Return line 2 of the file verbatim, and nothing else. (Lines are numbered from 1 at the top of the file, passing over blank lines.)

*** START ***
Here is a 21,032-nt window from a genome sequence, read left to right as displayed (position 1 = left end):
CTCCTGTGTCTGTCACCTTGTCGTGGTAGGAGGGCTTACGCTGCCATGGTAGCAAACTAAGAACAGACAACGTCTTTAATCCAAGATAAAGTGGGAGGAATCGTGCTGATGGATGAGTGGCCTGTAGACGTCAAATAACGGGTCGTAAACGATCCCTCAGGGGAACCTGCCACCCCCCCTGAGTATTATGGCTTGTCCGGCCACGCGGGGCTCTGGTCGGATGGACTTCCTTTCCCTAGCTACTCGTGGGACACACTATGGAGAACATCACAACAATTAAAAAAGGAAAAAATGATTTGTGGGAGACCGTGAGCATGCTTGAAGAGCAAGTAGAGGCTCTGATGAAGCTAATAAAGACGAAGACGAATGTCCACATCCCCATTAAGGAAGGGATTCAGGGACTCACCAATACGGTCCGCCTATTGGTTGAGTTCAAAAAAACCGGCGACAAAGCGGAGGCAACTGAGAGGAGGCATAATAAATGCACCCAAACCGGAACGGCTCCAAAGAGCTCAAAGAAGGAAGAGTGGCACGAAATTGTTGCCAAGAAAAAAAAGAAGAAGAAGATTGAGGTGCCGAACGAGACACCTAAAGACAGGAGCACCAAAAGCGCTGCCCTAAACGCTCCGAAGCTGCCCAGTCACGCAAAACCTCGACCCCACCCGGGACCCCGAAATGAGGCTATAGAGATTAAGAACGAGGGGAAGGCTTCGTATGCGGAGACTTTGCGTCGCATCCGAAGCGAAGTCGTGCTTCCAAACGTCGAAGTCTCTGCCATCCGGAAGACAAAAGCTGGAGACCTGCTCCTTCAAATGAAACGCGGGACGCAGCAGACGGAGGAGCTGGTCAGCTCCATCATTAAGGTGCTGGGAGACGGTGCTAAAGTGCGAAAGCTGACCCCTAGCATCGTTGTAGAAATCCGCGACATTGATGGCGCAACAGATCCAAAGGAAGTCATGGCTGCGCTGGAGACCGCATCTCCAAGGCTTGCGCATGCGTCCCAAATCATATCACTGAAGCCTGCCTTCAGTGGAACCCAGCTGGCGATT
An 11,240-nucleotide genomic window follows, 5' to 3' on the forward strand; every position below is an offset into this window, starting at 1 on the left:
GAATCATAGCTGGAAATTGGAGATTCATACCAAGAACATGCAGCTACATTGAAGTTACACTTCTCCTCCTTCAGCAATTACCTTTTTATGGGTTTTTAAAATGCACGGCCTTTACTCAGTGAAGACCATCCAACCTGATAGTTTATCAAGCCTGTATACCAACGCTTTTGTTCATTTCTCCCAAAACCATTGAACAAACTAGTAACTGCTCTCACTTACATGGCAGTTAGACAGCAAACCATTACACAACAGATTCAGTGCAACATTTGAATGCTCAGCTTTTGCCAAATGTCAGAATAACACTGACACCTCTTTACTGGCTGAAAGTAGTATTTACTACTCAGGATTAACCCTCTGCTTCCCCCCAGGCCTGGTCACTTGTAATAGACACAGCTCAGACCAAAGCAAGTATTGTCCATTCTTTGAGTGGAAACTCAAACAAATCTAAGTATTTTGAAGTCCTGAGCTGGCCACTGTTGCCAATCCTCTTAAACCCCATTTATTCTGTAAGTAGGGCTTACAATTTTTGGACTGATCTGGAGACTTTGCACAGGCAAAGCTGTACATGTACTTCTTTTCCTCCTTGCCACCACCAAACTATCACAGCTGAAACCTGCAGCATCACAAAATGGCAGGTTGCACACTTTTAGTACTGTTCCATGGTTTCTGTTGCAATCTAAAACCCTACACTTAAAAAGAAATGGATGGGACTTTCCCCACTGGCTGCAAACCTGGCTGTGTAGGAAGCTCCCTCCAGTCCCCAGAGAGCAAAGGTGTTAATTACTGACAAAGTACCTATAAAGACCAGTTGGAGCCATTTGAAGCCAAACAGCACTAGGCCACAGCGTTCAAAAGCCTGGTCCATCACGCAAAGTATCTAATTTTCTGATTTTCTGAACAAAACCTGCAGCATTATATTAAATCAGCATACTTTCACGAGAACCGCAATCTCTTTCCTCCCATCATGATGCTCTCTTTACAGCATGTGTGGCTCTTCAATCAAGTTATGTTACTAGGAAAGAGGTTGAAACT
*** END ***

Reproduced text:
CTCCTGTGTCTGTCACCTTGTCGTGGTAGGAGGGCTTACGCTGCCATGGTAGCAAACTAAGAACAGACAACGTCTTTAATCCAAGATAAAGTGGGAGGAATCGTGCTGATGGATGAGTGGCCTGTAGACGTCAAATAACGGGTCGTAAACGATCCCTCAGGGGAACCTGCCACCCCCCCTGAGTATTATGGCTTGTCCGGCCACGCGGGGCTCTGGTCGGATGGACTTCCTTTCCCTAGCTACTCGTGGGACACACTATGGAGAACATCACAACAATTAAAAAAGGAAAAAATGATTTGTGGGAGACCGTGAGCATGCTTGAAGAGCAAGTAGAGGCTCTGATGAAGCTAATAAAGACGAAGACGAATGTCCACATCCCCATTAAGGAAGGGATTCAGGGACTCACCAATACGGTCCGCCTATTGGTTGAGTTCAAAAAAACCGGCGACAAAGCGGAGGCAACTGAGAGGAGGCATAATAAATGCACCCAAACCGGAACGGCTCCAAAGAGCTCAAAGAAGGAAGAGTGGCACGAAATTGTTGCCAAGAAAAAAAAGAAGAAGAAGATTGAGGTGCCGAACGAGACACCTAAAGACAGGAGCACCAAAAGCGCTGCCCTAAACGCTCCGAAGCTGCCCAGTCACGCAAAACCTCGACCCCACCCGGGACCCCGAAATGAGGCTATAGAGATTAAGAACGAGGGGAAGGCTTCGTATGCGGAGACTTTGCGTCGCATCCGAAGCGAAGTCGTGCTTCCAAACGTCGAAGTCTCTGCCATCCGGAAGACAAAAGCTGGAGACCTGCTCCTTCAAATGAAACGCGGGACGCAGCAGACGGAGGAGCTGGTCAGCTCCATCATTAAGGTGCTGGGAGACGGTGCTAAAGTGCGAAAGCTGACCCCTAGCATCGTTGTAGAAATCCGCGACATTGATGGCGCAACAGATCCAAAGGAAGTCATGGCTGCGCTGGAGACCGCATCTCCAAGGCTTGCGCATGCGTCCCAAATCATATCACTGAAGCCTGCCTTCAGTGGAACCCAGCTGGCGATT